As sites of natural beauty, CCC parks in Central Texas provide green spaces, sheltering woods, and refreshing waterways for recreation. Along with these natural features, the CCC constructed shelters, picnic areas, swimming pools and ways to access them by roads, bridges, and paths. The parks were as much built environments as they were nature preserves.
Beyond enjoyment of the great outdoors, the parks were places for creating community. Free entrance and use of the parks was especially important during the years of the Great Depression. Entertainment areas for music and dancing were provided for, as seen in the drawing for the dancing terrace at Garner State Park in Uvalde County.
The parks also served as vocational training grounds for the CCC workers, who acquired skills in construction, landscaping, forestry, erosion and flood control. At the same time, workers underwent a regime of physical training and exposure to military-style camp life that, in many ways, prepared them for future service during World War II. Production centers for craftsmanship operated at several parks in Central Texas. Furniture for the park buildings was created at workshops in Bastrop and Longhorn Cavern parks, where timber mills and dry kilns were used to prepare lumber for transformation into tables and chairs. A blacksmith shop at Garner State Park fashioned ornamental ironwork for doors and decoration.
In the 1940s, the developed state parks were seen as agricultural and institutional resources to be exploited. The Texas State Board of Control’s use of parkland for cattle grazing at Longhorn Cavern was resented by the park manager. The board sought funding to turn the park’s former CCC barracks into additional housing for state mental hospital patients. However, the Texas Legislature did not fund the renovations.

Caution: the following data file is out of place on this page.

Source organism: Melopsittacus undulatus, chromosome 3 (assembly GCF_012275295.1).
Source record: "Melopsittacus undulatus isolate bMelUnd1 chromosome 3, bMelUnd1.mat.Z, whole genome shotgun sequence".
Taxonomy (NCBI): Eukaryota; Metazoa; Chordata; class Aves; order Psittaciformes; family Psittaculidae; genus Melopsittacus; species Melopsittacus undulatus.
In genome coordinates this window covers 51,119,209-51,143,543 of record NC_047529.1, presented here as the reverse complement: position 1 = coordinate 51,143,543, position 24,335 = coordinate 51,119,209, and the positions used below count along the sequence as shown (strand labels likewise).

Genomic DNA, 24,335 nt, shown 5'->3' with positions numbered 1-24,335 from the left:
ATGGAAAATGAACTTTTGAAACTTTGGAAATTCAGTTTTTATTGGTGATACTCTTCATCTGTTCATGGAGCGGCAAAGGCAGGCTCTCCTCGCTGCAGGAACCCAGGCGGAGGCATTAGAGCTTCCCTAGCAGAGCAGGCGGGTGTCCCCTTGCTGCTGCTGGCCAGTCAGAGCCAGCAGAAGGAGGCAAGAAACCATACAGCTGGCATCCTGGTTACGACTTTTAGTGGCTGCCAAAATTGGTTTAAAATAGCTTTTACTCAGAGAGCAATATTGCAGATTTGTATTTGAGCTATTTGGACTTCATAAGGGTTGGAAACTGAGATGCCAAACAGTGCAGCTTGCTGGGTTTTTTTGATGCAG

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Letter from Longhorn Cavern State Park Manager H.H. Galloway to Texas State Parks Board Director Frank D. Quinn, 21 March 1945. Administrative and subject files, Texas State Parks Board records, 2005/041-9.
The State Board of Control exerted considerable political pull to use state parks’ facilities for its own purposes but failed at using unoccupied CCC barracks as housing for mental hospital patients, due to lack of legislative funding.
Spectacular crystalline and marble-like cave formations feature startling color.
Families during the Great Depression enjoyed free park facilities with swimming and camping amenities. As ever, barbecue was a Texas tradition.
CCC companies became fully segregated during 1935. An African-American man pictured at the right end of the back row was likely restricted to kitchen or maintenance work at Bastrop, though all-black camps were allowed to perform the full spectrum of camp work.
This instructional pamphlet with woodcut illustrations discusses proper behavior expected of CCC workers in regard to preventing fires, respecting wildlife and the use and care of tools.
Inks Lake State Park was made possible by dams built on the Colorado River that created the lake in 1938. The work on the park began in late 1940 by CCC enrollees who had finished Longhorn Cavern State Park. After only a few months, funding cuts to the CCC ended the Inks Lake park with only a boathouse, dock, and park roads completed.
The attention given to designing this spacious dancing terrace reflects the social customs of the 1930s. Everyone danced the foxtrot, the jitterbug, and the Lindy hop. Today, the terrace is still in use with scheduled evening dances in the spring and fall.
The park opened in 1948 after a ten-year delay. This photograph was taken in 1958 approximately twenty years after the CCC completed its work.
Labor Day in 1940 was full of activity as evidenced by this schedule of events to commemorate the holiday and celebrate Buescher State Park.
Fine carpentry work and decorative iron hardware graced this home for the park's caretaker.
Warm springs abounded at Palmetto State Park. In the 1950s the water levels dropped due to oil and water drilling thereby causing many springs to stop flowing.